As the new year begins, the pressures of a whole new set of challenges and adventures weigh heavy on our shoulders. But it is all going to be okay because smooth-voiced singer-songwriter BORNS has returned to grace us with his sophomore album, “Blue Madonna,” the highly anticipated follow-up to his 2015 debut album “Dopamine.”
Off the bat, it is obvious that BORNS is further embracing his androgynous image and style with both the title and cover art of this new album. The title refers to the Madonna-esque persona that he adopts throughout the 12 tracks on the album and the art features himself adorned in a strikingly ’70s suit, from the wide lapel all the way down to the bellbottoms. This image he builds up in the listener’s mind before the album even starts is picked up and carried through with an impressive blending of genres and energy from track to track. In doing this, he risks the album feeling disjointed, but manages to pull it off in such a way that the big moments in some tracks feel properly placed and earned.
The album differs quite a bit from “Dopamine” in terms of style and aesthetic but the crooner’s signature tenor-and-falsetto combination is still present, with him singing sometimes energetically and other times wistfully about finding and losing love.
The first song on the album, “God Save Our Young Blood,” marks the first and only feature in his discography thus far. Lana Del Rey does an excellent job on the song, setting a high bar for the remainder of the tracks. Del Rey and BORNS’ voices blend together in a way that is immensely satisfying and their harmonies manage to retain much of the haunting beauty present throughout Lana Del Rey’s music. It is also a pleasant surprise when she makes a return later on the track “Blue Madonna.”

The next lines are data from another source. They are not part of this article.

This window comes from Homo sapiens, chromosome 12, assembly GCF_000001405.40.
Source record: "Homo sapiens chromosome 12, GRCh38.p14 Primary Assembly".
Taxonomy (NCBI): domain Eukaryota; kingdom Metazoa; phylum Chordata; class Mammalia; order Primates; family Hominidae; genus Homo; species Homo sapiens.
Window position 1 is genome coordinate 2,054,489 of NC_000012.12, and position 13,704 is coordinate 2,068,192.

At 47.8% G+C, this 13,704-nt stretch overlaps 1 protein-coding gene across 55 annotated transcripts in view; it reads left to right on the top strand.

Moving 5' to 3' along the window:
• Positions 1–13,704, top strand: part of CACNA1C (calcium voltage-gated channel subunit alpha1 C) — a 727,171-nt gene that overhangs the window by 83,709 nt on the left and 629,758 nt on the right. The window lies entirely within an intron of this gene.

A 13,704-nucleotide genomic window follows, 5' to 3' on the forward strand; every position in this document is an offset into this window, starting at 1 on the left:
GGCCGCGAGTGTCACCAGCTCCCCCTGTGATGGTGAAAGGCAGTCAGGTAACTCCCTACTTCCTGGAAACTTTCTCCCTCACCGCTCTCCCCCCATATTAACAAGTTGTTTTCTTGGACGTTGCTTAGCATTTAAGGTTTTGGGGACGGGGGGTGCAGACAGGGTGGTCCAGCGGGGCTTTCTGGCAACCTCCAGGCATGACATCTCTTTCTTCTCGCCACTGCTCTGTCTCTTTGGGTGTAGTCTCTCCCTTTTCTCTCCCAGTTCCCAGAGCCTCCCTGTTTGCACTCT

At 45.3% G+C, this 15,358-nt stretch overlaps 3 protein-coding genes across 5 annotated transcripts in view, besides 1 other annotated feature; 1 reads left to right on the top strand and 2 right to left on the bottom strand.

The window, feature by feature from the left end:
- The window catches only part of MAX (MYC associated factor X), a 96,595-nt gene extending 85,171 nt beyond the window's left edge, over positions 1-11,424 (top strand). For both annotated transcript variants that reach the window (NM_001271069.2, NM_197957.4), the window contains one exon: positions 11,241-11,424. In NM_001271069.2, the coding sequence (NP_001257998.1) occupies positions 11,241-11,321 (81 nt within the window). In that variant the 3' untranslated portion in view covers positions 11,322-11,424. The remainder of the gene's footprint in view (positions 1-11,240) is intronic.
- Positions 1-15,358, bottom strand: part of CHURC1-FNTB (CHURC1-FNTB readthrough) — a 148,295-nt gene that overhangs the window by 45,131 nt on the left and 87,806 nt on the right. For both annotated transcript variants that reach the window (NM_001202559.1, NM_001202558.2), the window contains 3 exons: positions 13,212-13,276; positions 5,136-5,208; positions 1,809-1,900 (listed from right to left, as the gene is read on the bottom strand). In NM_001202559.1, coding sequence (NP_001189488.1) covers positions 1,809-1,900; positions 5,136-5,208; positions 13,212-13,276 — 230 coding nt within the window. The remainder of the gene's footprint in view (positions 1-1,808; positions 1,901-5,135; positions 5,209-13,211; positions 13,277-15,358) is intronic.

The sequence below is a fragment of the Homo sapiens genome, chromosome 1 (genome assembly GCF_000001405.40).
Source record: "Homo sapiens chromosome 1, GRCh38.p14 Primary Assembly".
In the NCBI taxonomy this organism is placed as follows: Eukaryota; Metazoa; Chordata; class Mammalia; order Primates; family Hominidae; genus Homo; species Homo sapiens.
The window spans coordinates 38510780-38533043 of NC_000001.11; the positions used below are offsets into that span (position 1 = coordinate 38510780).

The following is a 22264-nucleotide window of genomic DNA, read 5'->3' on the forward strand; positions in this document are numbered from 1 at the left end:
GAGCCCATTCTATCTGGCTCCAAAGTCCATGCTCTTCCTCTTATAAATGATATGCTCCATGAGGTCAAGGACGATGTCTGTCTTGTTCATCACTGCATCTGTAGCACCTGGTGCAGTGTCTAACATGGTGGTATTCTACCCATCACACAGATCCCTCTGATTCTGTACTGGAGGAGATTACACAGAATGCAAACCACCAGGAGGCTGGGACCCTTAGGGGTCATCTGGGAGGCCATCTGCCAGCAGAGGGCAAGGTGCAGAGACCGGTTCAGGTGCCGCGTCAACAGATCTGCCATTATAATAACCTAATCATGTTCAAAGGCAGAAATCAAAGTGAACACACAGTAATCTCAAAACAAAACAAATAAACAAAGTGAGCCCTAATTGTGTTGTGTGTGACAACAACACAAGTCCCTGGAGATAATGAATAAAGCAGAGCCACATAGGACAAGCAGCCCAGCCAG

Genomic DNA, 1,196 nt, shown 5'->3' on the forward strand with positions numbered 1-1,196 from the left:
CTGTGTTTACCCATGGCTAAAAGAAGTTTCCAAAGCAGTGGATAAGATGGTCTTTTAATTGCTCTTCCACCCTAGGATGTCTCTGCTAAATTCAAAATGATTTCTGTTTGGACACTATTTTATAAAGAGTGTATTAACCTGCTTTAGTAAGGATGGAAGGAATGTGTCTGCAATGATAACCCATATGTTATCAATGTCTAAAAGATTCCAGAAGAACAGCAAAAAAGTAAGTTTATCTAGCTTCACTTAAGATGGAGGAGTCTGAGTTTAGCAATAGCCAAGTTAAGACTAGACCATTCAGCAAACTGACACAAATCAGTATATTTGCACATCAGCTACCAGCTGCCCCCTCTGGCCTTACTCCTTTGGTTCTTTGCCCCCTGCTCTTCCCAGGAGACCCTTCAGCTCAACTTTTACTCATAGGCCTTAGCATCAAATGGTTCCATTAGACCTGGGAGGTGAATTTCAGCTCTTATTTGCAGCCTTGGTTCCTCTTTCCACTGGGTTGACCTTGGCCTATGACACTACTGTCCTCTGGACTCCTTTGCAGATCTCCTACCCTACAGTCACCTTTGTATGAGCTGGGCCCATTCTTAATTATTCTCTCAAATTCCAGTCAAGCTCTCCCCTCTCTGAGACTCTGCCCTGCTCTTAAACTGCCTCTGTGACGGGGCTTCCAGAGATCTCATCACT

It is obvious why “God Save Our Young Blood,” which strays from BORNS’ normal style slightly, would be released as a single alongside “Faded Heart,” which is itself a very strong song, but is more reminiscent of the music on “Dopamine.”
Although some tracks struggled to stand out as much, such as “Iceberg” and “I Don’t Want U Back,” they are far from bad. They unfortunately seem to get overshadowed by the originality and overwhelming style of the rest of the album.
Alongside these songs are slower, serene tracks like “Sweet Dreams,” which itself sounds like a lullaby and “Bye-Bye Darling,” which is a soothing but powerful song that is very reminiscent of David Bowie. This is where the ’70s influence comes to a head in the album but it is a common theme through the rest. “We Don’t Care” and “Second Night of Summer” are both excellent pop songs that sound as though they were taken right out of the songbooks of Bowie and ABBA respectively.
As for the titular Madonna influence, it is ever present in “Man” and “Blue Madonna,” but they stay true to the title in that there is something about them that does feel more “blue” than any song Madonna ever made. This reserved, sometimes lively and other times tranquil, play on the ’70s style works extremely well and solidifies BORNS as more than a one-hit wonder, showing off his artistic capabilities and talents.